The position of France, as the holder of the Presidency of the European Council during the first half of 2022 and the second most important destination for migrants in Europe after Germany, will be crucial in this regard. Many candidates have aligned themselves with a tougher stance on immigration and a wish to repatriate power from the EU to the Member States. This somewhat contrasts the new German coalition government’s calls for a greater solidarity and responsibility sharing in hosting refugees and asylum seekers.

Michael Spindelegger, Director General of ICMPD says: “While 2021 was quite a remarkable year in terms of increasing flows of irregular migration to Europe, 2022 shows signs that it will perhaps be even more critical in setting the path for years ahead.

Through the crisis in Belarus last year, Europe showed that it will not allow migration to be instrumentalised as a geopolitical pressure tool. The bloc’s swift, robust and unified reaction, that included sanctions and extended to cooperation with non-EU partners laid out a blueprint for future responses.“

The ICMPD Migration Outlook 2022 intends to look ahead and to project major developments for the upcoming year at the EU and national level. Although forecasts on migration are difficult to make, the 2022 Migration Outlook identified 12 main migration issues that will shape the migration year in Europe and beyond.

  1. The rise in irregular migration to the EU
  2. Shifting pressures on the main migration routes
  3. The migration effects of the Taliban takeover
  4. Growing tensions in Libya
  5. The flaring up of the Syrian conflict
  6. The reorientation of migration flows from Latin America
  7. The continued impact of the Covid-19 pandemic on migration
  8. The EU’s response to the instrumentalisation of irregular migrants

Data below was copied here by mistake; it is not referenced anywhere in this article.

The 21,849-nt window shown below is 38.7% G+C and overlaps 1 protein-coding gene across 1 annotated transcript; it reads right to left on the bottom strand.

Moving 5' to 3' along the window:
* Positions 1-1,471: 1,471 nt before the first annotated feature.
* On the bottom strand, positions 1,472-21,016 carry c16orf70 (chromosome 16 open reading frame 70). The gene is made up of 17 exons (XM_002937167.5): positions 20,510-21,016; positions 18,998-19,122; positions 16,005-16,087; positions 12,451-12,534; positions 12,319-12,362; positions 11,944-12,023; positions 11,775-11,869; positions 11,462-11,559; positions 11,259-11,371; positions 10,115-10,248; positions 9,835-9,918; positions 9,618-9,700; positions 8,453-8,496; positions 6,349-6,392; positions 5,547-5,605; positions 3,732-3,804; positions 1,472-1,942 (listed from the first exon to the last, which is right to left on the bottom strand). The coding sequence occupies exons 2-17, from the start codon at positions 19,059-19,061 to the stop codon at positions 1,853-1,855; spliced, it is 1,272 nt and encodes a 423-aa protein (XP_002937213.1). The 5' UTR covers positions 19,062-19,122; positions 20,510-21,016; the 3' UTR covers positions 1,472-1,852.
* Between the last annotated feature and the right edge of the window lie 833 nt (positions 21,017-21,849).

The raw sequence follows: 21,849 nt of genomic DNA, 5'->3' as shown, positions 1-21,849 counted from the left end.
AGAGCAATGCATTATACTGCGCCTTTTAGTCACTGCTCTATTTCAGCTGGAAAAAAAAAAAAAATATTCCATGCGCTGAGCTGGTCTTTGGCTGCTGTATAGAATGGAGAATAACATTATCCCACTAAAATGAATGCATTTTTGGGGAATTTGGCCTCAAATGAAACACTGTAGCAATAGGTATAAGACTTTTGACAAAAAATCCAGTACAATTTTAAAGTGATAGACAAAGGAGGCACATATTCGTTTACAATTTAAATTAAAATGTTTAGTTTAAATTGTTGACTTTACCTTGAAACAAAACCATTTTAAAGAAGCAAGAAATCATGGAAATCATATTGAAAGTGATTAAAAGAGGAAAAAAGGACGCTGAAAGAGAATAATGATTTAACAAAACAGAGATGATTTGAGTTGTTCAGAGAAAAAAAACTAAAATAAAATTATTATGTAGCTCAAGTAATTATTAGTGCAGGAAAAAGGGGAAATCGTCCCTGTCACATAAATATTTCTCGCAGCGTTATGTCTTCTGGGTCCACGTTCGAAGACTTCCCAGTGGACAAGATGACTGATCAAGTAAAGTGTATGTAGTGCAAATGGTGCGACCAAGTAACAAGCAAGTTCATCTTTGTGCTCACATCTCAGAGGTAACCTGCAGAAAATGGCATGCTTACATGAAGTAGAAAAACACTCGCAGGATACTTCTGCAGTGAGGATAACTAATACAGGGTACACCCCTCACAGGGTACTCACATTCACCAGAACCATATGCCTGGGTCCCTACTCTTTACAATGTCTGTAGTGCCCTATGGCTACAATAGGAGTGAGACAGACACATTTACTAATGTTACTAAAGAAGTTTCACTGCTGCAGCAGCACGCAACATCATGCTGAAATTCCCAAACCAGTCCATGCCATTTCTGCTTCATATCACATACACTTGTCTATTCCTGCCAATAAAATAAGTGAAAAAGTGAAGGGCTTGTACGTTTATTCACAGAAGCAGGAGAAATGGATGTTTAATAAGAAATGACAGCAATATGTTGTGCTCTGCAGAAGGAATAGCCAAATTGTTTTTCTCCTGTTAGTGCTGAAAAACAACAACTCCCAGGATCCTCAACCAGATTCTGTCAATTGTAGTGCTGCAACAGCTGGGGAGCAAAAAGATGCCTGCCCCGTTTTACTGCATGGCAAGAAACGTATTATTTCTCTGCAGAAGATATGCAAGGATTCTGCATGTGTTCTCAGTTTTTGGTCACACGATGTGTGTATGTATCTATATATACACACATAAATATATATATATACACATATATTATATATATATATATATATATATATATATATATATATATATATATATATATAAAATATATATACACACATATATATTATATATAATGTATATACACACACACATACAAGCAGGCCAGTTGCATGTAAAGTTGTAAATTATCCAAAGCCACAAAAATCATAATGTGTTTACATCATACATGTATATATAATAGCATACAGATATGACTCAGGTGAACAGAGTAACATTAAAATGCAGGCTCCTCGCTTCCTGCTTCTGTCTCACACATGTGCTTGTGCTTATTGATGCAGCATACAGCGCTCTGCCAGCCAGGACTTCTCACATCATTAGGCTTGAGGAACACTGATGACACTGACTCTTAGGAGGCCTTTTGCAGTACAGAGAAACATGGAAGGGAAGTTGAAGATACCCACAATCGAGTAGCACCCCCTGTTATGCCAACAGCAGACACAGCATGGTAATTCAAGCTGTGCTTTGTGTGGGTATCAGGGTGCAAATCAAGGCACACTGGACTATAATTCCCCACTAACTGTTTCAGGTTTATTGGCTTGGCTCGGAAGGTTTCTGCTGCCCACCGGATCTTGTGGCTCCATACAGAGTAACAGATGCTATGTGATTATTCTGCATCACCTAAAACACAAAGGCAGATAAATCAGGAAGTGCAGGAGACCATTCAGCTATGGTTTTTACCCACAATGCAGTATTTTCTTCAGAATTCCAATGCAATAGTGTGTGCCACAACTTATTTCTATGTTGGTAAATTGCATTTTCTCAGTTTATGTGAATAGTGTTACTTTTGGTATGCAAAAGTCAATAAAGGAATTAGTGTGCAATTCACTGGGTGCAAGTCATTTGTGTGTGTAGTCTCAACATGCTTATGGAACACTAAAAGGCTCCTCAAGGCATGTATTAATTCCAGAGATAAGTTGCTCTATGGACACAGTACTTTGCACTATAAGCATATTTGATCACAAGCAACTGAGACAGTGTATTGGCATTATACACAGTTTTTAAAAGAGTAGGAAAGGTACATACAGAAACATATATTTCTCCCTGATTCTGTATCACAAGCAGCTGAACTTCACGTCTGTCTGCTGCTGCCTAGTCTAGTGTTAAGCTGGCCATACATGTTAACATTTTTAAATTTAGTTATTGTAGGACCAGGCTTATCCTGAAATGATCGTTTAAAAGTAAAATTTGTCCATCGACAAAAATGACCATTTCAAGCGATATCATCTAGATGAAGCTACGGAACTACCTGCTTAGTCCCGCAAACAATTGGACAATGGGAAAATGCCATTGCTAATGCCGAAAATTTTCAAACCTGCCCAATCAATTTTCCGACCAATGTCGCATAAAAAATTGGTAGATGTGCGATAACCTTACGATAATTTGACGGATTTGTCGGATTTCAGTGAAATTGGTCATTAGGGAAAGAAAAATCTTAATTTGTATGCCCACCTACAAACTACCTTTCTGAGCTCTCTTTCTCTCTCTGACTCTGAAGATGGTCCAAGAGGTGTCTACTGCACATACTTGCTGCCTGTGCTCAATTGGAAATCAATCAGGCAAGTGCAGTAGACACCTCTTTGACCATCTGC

9. The presidential elections in France and the French Presidency of the EU
  10. New accents in Germany’s migration policy
  11. Renewed attempts to address secondary movements
  12. Labour shortages and the discussion on legal migration channels

To read the full Migration Outlook 2022 report, please contact:

Bernhard Schragl

Spokesperson, Communication and Media Coordinator ICMPD Tel: +43 1 504 4677 2444

The International Centre for Migration Policy Development (ICMPD) is an international organisation with 19 Member States and more than 460 staff members. Active in more than 90 countries worldwide, it takes a regional approach in its work to create efficient cooperation and partnerships along migration routes. Priority regions include Africa, Central and South Asia, Europe, and the Middle East. Its three-pillar approach to migration management - structurally linking research, migration dialogues and capacity building – contributes to better migration policy development worldwide. The Vienna-based organisation has a mission in Brussels, a regional office in Malta and project offices in several countries. ICMPD receives funding from its Member States, the European Commission, the UN, and other multilateral institutions, as well as bilateral donors. Founded in 1993, ICMPD holds UN observer status and cooperates with more than 700 partners including EU institutions and UN agencies.